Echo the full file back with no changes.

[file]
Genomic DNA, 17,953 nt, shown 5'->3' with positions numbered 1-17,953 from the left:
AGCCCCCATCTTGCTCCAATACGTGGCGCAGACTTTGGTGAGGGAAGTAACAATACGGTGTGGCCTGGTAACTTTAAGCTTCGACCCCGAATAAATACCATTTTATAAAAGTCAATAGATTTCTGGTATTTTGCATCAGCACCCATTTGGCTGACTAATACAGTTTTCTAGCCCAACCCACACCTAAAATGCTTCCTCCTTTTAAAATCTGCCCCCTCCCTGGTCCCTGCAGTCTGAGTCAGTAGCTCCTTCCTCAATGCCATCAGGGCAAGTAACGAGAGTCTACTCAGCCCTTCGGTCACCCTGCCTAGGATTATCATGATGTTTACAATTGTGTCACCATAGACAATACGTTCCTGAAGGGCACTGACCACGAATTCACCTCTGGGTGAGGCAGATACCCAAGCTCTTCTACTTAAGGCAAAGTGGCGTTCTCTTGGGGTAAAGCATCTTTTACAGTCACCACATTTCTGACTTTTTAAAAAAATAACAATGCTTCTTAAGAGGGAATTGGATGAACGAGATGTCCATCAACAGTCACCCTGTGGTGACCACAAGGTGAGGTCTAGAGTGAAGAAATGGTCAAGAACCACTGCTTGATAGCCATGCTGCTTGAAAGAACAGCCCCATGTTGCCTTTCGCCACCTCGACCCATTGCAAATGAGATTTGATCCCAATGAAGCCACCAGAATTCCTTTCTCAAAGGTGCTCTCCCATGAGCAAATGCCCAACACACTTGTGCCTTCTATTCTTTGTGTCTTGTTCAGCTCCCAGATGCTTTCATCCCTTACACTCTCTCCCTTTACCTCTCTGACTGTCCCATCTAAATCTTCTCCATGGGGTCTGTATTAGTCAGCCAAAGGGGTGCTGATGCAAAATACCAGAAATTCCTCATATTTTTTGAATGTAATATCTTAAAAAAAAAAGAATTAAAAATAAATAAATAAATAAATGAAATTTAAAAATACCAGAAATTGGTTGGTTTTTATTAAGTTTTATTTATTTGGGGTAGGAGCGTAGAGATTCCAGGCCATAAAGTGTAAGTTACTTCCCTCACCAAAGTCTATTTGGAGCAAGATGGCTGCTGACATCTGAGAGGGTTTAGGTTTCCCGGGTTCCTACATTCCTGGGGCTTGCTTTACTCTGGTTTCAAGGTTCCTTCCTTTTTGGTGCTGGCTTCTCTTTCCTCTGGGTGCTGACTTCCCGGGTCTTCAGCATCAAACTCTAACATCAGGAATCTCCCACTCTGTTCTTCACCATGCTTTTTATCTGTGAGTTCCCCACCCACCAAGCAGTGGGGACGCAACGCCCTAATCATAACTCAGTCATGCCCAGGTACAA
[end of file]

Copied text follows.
Genomic DNA, 17,953 nt, shown 5'->3' with positions numbered 1-17,953 from the left:
AGCCCCCATCTTGCTCCAATACGTGGCGCAGACTTTGGTGAGGGAAGTAACAATACGGTGTGGCCTGGTAACTTTAAGCTTCGACCCCGAATAAATACCATTTTATAAAAGTCAATAGATTTCTGGTATTTTGCATCAGCACCCATTTGGCTGACTAATACAGTTTTCTAGCCCAACCCACACCTAAAATGCTTCCTCCTTTTAAAATCTGCCCCCTCCCTGGTCCCTGCAGTCTGAGTCAGTAGCTCCTTCCTCAATGCCATCAGGGCAAGTAACGAGAGTCTACTCAGCCCTTCGGTCACCCTGCCTAGGATTATCATGATGTTTACAATTGTGTCACCATAGACAATACGTTCCTGAAGGGCACTGACCACGAATTCACCTCTGGGTGAGGCAGATACCCAAGCTCTTCTACTTAAGGCAAAGTGGCGTTCTCTTGGGGTAAAGCATCTTTTACAGTCACCACATTTCTGACTTTTTAAAAAAATAACAATGCTTCTTAAGAGGGAATTGGATGAACGAGATGTCCATCAACAGTCACCCTGTGGTGACCACAAGGTGAGGTCTAGAGTGAAGAAATGGTCAAGAACCACTGCTTGATAGCCATGCTGCTTGAAAGAACAGCCCCATGTTGCCTTTCGCCACCTCGACCCATTGCAAATGAGATTTGATCCCAATGAAGCCACCAGAATTCCTTTCTCAAAGGTGCTCTCCCATGAGCAAATGCCCAACACACTTGTGCCTTCTATTCTTTGTGTCTTGTTCAGCTCCCAGATGCTTTCATCCCTTACACTCTCTCCCTTTACCTCTCTGACTGTCCCATCTAAATCTTCTCCATGGGGTCTGTATTAGTCAGCCAAAGGGGTGCTGATGCAAAATACCAGAAATTCCTCATATTTTTTGAATGTAATATCTTAAAAAAAAAAGAATTAAAAATAAATAAATAAATAAATGAAATTTAAAAATACCAGAAATTGGTTGGTTTTTATTAAGTTTTATTTATTTGGGGTAGGAGCGTAGAGATTCCAGGCCATAAAGTGTAAGTTACTTCCCTCACCAAAGTCTATTTGGAGCAAGATGGCTGCTGACATCTGAGAGGGTTTAGGTTTCCCGGGTTCCTACATTCCTGGGGCTTGCTTTACTCTGGTTTCAAGGTTCCTTCCTTTTTGGTGCTGGCTTCTCTTTCCTCTGGGTGCTGACTTCCCGGGTCTTCAGCATCAAACTCTAACATCAGGAATCTCCCACTCTGTTCTTCACCATGCTTTTTATCTGTGAGTTCCCCACCCACCAAGCAGTGGGGACGCAACGCCCTAATCATAACTCAGTCATGCCCAGGTACAA